However, Kent argued that since the reference to a council court was struck from the statute, this meant that other council members could also vote — including the five members of the Charging Committee and perhaps Johnson himself.
The Jefferson County Attorney’s office is giving advice to the Metro Council Court and its presiding officer — Metro Council President David Yates — which may end up giving a third interpretation for how many votes are needed and who gets to vote.
Tony Hyatt, the spokesman for the Democratic caucus of the council, told IL that the county attorney’s office believes the council should maintain the same system it had in the previous two trials of Green and Shanklin, as what the state legislature passed was too “confusing.”
Assistant county attorney Matt Golden would not detail to IL his advice to Yates and the council on how they should rule on this motion, saying “the Council Court will make all appropriate determinations on this issue in due course, and we will advise our client throughout. However, I cannot comment on this pending litigation.”
The Council Court will meet Wednesday afternoon for a pre-trial hearing, in which 10 motions from the attorneys on both sides are to be discussed and ruled on, including this matter over the voting process.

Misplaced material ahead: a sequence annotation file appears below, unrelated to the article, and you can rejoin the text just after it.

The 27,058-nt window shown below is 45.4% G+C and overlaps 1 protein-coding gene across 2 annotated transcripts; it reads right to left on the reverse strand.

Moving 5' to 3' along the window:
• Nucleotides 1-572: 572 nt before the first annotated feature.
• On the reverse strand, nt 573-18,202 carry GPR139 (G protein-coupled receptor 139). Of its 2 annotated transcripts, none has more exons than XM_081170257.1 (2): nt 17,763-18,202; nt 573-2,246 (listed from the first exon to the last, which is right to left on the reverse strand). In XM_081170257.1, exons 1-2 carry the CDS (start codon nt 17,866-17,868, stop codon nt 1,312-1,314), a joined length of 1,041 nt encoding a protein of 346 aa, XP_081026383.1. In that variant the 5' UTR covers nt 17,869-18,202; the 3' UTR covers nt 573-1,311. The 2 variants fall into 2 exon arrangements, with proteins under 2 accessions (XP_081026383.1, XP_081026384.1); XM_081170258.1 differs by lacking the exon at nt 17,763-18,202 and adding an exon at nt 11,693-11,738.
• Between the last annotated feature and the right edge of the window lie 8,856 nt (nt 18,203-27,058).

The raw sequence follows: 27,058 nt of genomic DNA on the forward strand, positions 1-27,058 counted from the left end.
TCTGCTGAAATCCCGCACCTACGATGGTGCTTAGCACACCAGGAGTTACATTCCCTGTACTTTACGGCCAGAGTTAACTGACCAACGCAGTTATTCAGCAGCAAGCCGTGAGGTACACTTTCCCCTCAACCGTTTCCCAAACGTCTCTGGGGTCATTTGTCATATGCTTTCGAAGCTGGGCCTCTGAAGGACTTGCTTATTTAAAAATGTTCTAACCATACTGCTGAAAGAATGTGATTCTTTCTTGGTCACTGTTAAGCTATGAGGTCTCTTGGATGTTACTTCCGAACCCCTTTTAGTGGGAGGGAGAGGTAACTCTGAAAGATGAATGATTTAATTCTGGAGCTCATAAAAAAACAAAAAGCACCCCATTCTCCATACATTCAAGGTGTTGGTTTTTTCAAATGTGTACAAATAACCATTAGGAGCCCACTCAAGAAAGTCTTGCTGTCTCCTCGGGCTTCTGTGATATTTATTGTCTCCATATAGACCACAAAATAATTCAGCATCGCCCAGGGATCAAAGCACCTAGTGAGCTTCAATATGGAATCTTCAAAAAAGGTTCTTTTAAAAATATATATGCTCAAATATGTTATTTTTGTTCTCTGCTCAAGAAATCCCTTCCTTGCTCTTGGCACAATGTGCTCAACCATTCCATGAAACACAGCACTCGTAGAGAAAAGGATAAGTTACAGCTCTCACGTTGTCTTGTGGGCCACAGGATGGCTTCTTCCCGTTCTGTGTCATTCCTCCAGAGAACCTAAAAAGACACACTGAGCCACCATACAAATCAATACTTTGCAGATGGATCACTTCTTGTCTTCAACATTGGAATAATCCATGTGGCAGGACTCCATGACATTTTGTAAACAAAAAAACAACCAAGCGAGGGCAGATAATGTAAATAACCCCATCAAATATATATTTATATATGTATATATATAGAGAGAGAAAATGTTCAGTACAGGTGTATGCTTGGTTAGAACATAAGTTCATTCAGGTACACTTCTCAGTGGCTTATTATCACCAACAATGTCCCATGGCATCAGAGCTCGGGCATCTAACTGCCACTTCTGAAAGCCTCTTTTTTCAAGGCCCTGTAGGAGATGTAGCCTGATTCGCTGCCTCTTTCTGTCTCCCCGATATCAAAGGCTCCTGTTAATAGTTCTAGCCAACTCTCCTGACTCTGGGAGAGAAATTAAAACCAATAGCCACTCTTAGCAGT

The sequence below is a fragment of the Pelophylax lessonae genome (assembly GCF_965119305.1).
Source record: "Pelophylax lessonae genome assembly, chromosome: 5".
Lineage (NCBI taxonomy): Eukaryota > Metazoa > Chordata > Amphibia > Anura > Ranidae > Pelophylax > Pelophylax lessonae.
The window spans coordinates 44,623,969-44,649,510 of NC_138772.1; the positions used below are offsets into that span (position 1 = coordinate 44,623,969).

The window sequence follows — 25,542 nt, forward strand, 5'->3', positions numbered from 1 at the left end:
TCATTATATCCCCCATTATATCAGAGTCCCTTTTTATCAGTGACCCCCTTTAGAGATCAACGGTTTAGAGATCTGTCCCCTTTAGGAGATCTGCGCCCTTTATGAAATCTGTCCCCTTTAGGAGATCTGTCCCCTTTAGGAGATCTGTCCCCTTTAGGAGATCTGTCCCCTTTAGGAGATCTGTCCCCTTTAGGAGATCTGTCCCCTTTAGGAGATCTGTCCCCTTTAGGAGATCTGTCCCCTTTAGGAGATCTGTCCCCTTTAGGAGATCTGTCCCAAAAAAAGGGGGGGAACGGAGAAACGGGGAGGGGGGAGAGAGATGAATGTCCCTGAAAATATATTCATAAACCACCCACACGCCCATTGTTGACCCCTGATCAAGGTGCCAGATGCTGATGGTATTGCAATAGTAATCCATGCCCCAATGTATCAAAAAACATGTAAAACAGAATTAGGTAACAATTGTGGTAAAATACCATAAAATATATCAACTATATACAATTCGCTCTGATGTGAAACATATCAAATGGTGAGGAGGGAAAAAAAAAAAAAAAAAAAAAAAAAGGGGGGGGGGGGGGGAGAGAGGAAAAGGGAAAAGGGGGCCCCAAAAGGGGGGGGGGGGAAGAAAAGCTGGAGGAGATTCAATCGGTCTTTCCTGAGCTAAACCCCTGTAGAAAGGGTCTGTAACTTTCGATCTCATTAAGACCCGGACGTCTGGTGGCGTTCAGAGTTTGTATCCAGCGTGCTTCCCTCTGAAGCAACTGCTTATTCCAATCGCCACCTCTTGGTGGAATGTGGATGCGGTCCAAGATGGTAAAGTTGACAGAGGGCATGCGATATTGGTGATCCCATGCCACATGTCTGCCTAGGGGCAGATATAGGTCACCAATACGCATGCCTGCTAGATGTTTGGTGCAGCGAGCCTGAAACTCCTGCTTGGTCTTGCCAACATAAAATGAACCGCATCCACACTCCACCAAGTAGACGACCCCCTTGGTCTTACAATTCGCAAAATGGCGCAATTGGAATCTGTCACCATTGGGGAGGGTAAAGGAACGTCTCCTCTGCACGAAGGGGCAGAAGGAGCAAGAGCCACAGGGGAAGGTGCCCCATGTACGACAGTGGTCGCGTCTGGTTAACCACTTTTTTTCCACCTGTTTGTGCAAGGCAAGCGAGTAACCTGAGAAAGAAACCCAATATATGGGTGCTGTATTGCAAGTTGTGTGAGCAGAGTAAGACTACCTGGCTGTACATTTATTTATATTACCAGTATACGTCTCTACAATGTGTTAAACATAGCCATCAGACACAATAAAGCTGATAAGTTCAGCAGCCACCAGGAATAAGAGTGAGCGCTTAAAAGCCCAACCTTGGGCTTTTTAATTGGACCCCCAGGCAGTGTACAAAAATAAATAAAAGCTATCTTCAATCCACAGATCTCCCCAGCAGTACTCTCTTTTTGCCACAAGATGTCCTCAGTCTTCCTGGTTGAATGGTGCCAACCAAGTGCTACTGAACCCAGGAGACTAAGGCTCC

The Charging Committee was formed to remove Johnson this summer after new accusations that he groped Councilwoman Jessica Green and exposed his buttocks to the legislative aide of Councilwoman Angela Leet in the council parking lot last year.
Johnson said the incident with Green was an accident and that he doesn’t remember the incident with Leet’s aide — Erin Hinson — though adding in a radio interview that his pants often fall down because he has a small waist.
The Charging Committee also refers to a history of inappropriate behavior by Johnson, including counter accusations and legal threats made by Johnson after the two alleged incidents were reported in the media.
Kent is seeking to call four witnesses in the trial, including Leet’s aide, former council president David Tandy and Sarah Davasher-Wisdom — the chief operating officer of Greater Louisville Inc., the local chamber that has banned Johnson from its events.